Hi, I just wanted to suggest double checking the brand of cereal you are using. I seem to recall being surprised at what was mixed in to some of the brands of baby cereals. My daughter had some food sensitivities, so we were careful about what we introduced. I remember being shocked at some of the common allergens mixed into foods meant for young kids. Just a thought.

I am in the process of trying to figure out if my daughter has a rice allergy as well. She is allergic to soy and dairy protein. When we tried rice cereal she had the same reaction with it that she did with soy and dairy. Come to find out that all rice cereals are made with soy! Be sure to figure out if the allergy is really to rice or another ingredient in the cereal like soy. Soy is a much more common allergy than rice. Rice certainly could be the problem, but don't overlook the soy.

Lots of great advice. I would add that it's not too early to do food testing. The discomfort from the testing is far less than the months of trial-and-error agony. I found out about my first son's tree nut allergy the hard way (severe reaction - 911). My second son is allergic to eggs. I had him tested before I began introduced any foods so he didn't have to suffer for weeks while I figured it out. Also educate yourself as best you can about the difference between "allergy" and "sensitivity".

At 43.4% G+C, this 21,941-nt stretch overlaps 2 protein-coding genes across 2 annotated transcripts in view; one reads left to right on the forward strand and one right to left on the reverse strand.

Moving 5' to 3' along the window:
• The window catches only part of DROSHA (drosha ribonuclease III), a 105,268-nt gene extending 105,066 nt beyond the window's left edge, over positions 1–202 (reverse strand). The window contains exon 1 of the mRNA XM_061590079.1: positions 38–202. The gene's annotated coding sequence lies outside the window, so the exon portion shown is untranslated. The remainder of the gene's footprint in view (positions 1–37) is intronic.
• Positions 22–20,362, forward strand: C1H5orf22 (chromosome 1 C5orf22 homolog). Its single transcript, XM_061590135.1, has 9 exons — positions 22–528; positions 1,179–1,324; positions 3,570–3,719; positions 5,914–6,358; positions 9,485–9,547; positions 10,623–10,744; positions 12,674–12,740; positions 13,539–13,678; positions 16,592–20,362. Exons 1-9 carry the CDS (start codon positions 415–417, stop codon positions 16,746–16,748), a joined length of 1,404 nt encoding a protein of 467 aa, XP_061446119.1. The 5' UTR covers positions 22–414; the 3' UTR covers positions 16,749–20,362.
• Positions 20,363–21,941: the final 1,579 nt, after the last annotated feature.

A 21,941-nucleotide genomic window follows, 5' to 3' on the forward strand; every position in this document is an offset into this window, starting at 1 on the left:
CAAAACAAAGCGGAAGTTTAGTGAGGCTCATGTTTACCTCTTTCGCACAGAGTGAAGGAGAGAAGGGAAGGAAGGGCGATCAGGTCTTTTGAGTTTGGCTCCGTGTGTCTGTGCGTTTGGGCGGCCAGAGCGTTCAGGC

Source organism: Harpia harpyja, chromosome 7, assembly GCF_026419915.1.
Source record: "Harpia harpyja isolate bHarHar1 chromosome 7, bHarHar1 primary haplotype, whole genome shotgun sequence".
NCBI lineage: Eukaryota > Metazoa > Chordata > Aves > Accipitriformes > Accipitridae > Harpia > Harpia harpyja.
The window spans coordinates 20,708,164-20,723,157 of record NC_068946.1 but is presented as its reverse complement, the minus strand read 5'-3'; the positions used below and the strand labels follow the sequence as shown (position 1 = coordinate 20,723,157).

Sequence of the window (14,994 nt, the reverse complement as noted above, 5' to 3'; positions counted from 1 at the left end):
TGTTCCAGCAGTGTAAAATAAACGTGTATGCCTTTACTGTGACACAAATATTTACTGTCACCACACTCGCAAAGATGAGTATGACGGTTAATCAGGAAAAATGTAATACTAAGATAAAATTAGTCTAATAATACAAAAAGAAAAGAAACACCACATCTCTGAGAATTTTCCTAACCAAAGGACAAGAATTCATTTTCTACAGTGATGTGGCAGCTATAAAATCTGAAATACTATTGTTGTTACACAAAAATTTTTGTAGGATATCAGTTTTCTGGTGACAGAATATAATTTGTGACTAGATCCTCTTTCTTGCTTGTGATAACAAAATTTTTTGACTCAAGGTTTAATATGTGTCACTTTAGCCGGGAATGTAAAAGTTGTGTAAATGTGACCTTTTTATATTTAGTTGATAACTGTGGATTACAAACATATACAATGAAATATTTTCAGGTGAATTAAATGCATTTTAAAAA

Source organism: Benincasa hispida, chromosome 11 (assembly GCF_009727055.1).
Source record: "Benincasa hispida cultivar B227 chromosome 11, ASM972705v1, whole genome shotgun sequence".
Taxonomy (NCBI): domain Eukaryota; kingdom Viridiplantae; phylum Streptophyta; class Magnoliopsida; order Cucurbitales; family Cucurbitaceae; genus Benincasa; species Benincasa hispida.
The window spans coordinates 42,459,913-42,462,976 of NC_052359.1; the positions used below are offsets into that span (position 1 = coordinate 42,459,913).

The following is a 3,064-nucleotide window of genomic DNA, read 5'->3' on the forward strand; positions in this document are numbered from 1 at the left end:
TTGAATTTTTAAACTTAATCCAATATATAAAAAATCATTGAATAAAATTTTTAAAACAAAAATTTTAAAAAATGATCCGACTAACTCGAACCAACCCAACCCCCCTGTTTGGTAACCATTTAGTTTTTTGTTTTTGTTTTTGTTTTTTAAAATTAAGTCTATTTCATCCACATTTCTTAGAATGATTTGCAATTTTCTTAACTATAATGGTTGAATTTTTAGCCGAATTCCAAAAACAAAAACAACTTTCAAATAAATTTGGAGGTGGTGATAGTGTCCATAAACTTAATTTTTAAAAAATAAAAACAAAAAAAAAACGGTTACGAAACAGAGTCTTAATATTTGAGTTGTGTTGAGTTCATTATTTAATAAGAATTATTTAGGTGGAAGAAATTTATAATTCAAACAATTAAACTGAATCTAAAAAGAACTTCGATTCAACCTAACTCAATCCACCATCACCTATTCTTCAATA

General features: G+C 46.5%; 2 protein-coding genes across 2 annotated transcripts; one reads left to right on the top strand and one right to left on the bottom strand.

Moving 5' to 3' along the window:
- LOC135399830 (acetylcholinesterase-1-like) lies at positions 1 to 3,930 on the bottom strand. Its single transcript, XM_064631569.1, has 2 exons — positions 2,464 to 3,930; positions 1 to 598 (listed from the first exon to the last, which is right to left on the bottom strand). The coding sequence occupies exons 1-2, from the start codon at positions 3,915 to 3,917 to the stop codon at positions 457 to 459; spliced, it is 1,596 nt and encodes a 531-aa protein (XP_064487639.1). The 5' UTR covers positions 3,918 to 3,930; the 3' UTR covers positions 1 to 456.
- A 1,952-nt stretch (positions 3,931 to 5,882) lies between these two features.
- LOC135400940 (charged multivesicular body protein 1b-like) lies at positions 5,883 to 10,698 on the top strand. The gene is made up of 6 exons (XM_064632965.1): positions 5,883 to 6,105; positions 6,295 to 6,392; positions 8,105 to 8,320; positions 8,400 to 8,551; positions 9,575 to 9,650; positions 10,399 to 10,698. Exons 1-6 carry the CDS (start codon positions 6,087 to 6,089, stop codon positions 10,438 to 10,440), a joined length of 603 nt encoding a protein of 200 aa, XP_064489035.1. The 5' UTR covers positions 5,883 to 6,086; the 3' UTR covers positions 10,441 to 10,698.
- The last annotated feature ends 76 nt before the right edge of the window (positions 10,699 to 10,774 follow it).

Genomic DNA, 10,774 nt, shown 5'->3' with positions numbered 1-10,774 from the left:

Good luck.

Hi H.,
We dealt with a rice allergy/sensitivity in my son for several years, beginning with my breast milk due to my rice consumption. His case was unlike your son's (no rash but other symptoms) and he is now 6 and can eat anything - including rice.

My advice to you: wait! He doesn't need rice right now (or anything but mama milk). If allergies are a concern and you think he'll go for it, wait until he is closer to one. As to the rice cereal it is our standard first food, but that practice developed because of formula-fed babies. It is an inferior first food for a little one on mama milk. You can get some fabulous first-food advice from your local La Leche League leader or from their website. I'm thinking avocado, egg yolk and the like. I wouldn't worry about allergies across the board though. My son's rice allergy was because we ate rice often and he needed more rotation in his diet. Good luck to you!
Peace,
Rachel

i wouldnt worry too much, just take it day by day and food by food. if you felt like you wanted to wait longer to introduce any solids, that is fine too, as solids arent nutritionally necessary until after a year anyway. you are doing an awesome thing by breastfeeding, that will help!

2 things i want to make sure i mention to you: first of all, if he is breaking out over rice, he might just have sensitivities... and you might WANT to wait a much longer time before feeding more solids. breastfeeding will help his intestines and body "heal up" as some children take a longer time before their bodies will take solid foods.